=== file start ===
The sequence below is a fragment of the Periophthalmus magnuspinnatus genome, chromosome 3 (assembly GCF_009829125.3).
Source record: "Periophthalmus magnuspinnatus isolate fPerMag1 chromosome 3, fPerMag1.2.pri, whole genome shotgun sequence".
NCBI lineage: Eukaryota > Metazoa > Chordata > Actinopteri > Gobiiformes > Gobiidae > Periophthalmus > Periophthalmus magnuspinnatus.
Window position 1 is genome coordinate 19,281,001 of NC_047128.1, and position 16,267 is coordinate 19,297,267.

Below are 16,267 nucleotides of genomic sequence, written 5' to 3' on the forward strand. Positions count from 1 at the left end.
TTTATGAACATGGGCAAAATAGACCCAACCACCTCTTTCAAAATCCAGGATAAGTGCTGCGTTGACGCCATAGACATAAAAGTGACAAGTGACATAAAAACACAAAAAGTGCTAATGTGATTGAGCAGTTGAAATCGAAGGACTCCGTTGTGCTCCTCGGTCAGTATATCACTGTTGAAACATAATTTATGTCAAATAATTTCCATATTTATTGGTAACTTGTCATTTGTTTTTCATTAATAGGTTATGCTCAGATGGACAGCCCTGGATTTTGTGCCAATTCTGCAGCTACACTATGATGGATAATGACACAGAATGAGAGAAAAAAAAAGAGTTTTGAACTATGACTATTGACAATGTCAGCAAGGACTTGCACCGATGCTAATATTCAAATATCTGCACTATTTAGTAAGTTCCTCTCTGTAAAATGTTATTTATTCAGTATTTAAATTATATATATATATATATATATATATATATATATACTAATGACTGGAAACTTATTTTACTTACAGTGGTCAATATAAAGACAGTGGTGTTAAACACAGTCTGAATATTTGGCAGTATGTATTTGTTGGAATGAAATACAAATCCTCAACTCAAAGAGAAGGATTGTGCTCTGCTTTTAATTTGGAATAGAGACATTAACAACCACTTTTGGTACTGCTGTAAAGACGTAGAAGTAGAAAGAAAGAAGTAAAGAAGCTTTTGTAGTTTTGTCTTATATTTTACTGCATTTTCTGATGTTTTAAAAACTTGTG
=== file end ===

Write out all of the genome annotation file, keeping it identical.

The sequence below is a fragment of the Periophthalmus magnuspinnatus genome, chromosome 3 (assembly GCF_009829125.3).
Source record: "Periophthalmus magnuspinnatus isolate fPerMag1 chromosome 3, fPerMag1.2.pri, whole genome shotgun sequence".
NCBI lineage: Eukaryota > Metazoa > Chordata > Actinopteri > Gobiiformes > Gobiidae > Periophthalmus > Periophthalmus magnuspinnatus.
Window position 1 is genome coordinate 19,281,001 of NC_047128.1, and position 16,267 is coordinate 19,297,267.

Below are 16,267 nucleotides of genomic sequence, written 5' to 3' on the forward strand. Positions count from 1 at the left end.
TTTATGAACATGGGCAAAATAGACCCAACCACCTCTTTCAAAATCCAGGATAAGTGCTGCGTTGACGCCATAGACATAAAAGTGACAAGTGACATAAAAACACAAAAAGTGCTAATGTGATTGAGCAGTTGAAATCGAAGGACTCCGTTGTGCTCCTCGGTCAGTATATCACTGTTGAAACATAATTTATGTCAAATAATTTCCATATTTATTGGTAACTTGTCATTTGTTTTTCATTAATAGGTTATGCTCAGATGGACAGCCCTGGATTTTGTGCCAATTCTGCAGCTACACTATGATGGATAATGACACAGAATGAGAGAAAAAAAAAGAGTTTTGAACTATGACTATTGACAATGTCAGCAAGGACTTGCACCGATGCTAATATTCAAATATCTGCACTATTTAGTAAGTTCCTCTCTGTAAAATGTTATTTATTCAGTATTTAAATTATATATATATATATATATATATATATATATATACTAATGACTGGAAACTTATTTTACTTACAGTGGTCAATATAAAGACAGTGGTGTTAAACACAGTCTGAATATTTGGCAGTATGTATTTGTTGGAATGAAATACAAATCCTCAACTCAAAGAGAAGGATTGTGCTCTGCTTTTAATTTGGAATAGAGACATTAACAACCACTTTTGGTACTGCTGTAAAGACGTAGAAGTAGAAAGAAAGAAGTAAAGAAGCTTTTGTAGTTTTGTCTTATATTTTACTGCATTTTCTGATGTTTTAAAAACTTGTG